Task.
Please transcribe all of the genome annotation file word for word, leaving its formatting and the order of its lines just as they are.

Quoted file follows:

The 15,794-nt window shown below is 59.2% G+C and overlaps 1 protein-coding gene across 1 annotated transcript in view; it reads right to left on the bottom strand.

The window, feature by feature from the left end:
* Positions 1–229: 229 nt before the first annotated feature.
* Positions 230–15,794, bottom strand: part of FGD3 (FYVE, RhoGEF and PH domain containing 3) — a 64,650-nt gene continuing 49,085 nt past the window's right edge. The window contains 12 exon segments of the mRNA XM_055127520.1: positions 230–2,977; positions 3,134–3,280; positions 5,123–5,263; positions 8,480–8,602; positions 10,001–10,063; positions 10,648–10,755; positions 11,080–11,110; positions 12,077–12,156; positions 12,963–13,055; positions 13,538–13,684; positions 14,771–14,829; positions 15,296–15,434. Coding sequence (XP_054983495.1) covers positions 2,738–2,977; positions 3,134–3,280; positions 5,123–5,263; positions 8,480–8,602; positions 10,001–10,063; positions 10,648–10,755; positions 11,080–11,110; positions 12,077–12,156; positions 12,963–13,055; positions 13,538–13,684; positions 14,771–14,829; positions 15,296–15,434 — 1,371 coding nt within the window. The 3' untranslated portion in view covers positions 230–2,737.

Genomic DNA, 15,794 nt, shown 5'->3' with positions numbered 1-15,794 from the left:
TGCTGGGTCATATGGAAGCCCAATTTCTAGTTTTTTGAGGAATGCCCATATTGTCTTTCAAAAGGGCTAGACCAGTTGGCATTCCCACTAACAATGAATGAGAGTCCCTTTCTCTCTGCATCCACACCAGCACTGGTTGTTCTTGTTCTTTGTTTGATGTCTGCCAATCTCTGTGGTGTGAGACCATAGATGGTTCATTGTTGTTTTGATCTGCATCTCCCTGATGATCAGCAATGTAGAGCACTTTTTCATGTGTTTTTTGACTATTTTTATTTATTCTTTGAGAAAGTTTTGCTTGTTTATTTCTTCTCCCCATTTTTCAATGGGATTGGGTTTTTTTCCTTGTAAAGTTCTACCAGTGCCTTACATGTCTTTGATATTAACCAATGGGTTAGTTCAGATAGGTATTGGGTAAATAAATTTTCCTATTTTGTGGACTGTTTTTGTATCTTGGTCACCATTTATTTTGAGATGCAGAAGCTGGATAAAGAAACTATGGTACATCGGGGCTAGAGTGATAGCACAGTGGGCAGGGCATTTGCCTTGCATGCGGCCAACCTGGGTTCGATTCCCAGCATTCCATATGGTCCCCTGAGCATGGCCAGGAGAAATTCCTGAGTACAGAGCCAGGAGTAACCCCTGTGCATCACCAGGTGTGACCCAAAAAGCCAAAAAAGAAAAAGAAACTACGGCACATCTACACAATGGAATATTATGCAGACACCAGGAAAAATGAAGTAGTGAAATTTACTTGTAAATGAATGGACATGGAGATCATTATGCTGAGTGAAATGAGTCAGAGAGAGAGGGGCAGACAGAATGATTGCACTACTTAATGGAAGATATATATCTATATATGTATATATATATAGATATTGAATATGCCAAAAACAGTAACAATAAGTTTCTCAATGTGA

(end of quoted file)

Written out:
The 15,794-nt window shown below is 59.2% G+C and overlaps 1 protein-coding gene across 1 annotated transcript in view; it reads right to left on the bottom strand.

The window, feature by feature from the left end:
* Positions 1–229: 229 nt before the first annotated feature.
* Positions 230–15,794, bottom strand: part of FGD3 (FYVE, RhoGEF and PH domain containing 3) — a 64,650-nt gene continuing 49,085 nt past the window's right edge. The window contains 12 exon segments of the mRNA XM_055127520.1: positions 230–2,977; positions 3,134–3,280; positions 5,123–5,263; positions 8,480–8,602; positions 10,001–10,063; positions 10,648–10,755; positions 11,080–11,110; positions 12,077–12,156; positions 12,963–13,055; positions 13,538–13,684; positions 14,771–14,829; positions 15,296–15,434. Coding sequence (XP_054983495.1) covers positions 2,738–2,977; positions 3,134–3,280; positions 5,123–5,263; positions 8,480–8,602; positions 10,001–10,063; positions 10,648–10,755; positions 11,080–11,110; positions 12,077–12,156; positions 12,963–13,055; positions 13,538–13,684; positions 14,771–14,829; positions 15,296–15,434 — 1,371 coding nt within the window. The 3' untranslated portion in view covers positions 230–2,737.

Genomic DNA, 15,794 nt, shown 5'->3' with positions numbered 1-15,794 from the left:
TGCTGGGTCATATGGAAGCCCAATTTCTAGTTTTTTGAGGAATGCCCATATTGTCTTTCAAAAGGGCTAGACCAGTTGGCATTCCCACTAACAATGAATGAGAGTCCCTTTCTCTCTGCATCCACACCAGCACTGGTTGTTCTTGTTCTTTGTTTGATGTCTGCCAATCTCTGTGGTGTGAGACCATAGATGGTTCATTGTTGTTTTGATCTGCATCTCCCTGATGATCAGCAATGTAGAGCACTTTTTCATGTGTTTTTTGACTATTTTTATTTATTCTTTGAGAAAGTTTTGCTTGTTTATTTCTTCTCCCCATTTTTCAATGGGATTGGGTTTTTTTCCTTGTAAAGTTCTACCAGTGCCTTACATGTCTTTGATATTAACCAATGGGTTAGTTCAGATAGGTATTGGGTAAATAAATTTTCCTATTTTGTGGACTGTTTTTGTATCTTGGTCACCATTTATTTTGAGATGCAGAAGCTGGATAAAGAAACTATGGTACATCGGGGCTAGAGTGATAGCACAGTGGGCAGGGCATTTGCCTTGCATGCGGCCAACCTGGGTTCGATTCCCAGCATTCCATATGGTCCCCTGAGCATGGCCAGGAGAAATTCCTGAGTACAGAGCCAGGAGTAACCCCTGTGCATCACCAGGTGTGACCCAAAAAGCCAAAAAAGAAAAAGAAACTACGGCACATCTACACAATGGAATATTATGCAGACACCAGGAAAAATGAAGTAGTGAAATTTACTTGTAAATGAATGGACATGGAGATCATTATGCTGAGTGAAATGAGTCAGAGAGAGAGGGGCAGACAGAATGATTGCACTACTTAATGGAAGATATATATCTATATATGTATATATATATAGATATTGAATATGCCAAAAACAGTAACAATAAGTTTCTCAATGTGA